Aspen History: Protesting 1969 nuclear testing in Colorado

Aspen Historical Society
One b/w film negative of people (hippies) prostesting the nuclear test at Rulison, Colorado in September of 1969. There are people walking down a road carrying protest posters made by Tom Benton.
Joan Lane

“Atomic blast today,” announced The Aspen Times on Sept. 4, 1969. “Project Rulison, a 40-kiloton nuclear blast set to be detonated 8442 feet underground about 60 miles northeast of Aspen, was expected to take place today in spite of three separate court fights seeking to halt or postpone the event. As a last-minute protest, a caravan of automobiles from Aspen, Denver, Boulder and Colorado Springs headed for Grand Valley this morning in an effort to appeal to the 500 VIPs scheduled to watch the shot from there. Sponsored in the main by the Austral Oil Co. of Houston, Texas, the blast has been billed as an experimental shot seeking information about the production of natural gas. Thirty-five families living within nine miles of the blast scene have been evacuated and residents as far as 50 miles away have been warned of possible seismic shocks, according to the AEC. Mine workers up to 43 miles away have been asked to remain above ground and motorists on more than 100 miles of roadway were affected.”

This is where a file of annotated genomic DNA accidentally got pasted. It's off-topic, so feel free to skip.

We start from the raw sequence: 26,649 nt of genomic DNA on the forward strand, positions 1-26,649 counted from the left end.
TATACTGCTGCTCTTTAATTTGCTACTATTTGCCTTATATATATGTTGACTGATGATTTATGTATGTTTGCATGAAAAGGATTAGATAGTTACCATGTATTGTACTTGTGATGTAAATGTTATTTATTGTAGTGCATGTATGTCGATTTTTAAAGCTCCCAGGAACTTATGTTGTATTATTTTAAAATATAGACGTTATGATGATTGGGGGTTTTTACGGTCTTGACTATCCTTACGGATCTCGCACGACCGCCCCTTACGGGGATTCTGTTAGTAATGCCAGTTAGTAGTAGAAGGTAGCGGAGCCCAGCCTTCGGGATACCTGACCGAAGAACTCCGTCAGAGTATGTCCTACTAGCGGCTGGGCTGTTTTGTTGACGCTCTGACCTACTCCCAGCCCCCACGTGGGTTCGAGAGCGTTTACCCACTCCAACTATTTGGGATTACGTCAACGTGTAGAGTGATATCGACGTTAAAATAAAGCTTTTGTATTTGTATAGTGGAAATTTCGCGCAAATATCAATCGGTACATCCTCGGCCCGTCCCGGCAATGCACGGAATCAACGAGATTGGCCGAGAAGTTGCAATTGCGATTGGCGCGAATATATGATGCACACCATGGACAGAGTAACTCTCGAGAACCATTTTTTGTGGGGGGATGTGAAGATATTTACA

This image shows people protesting the nuclear test at Rulison, Colorado, in September of 1969. They are carrying protest posters made by Tom Benton.

Aspen Times Weekly

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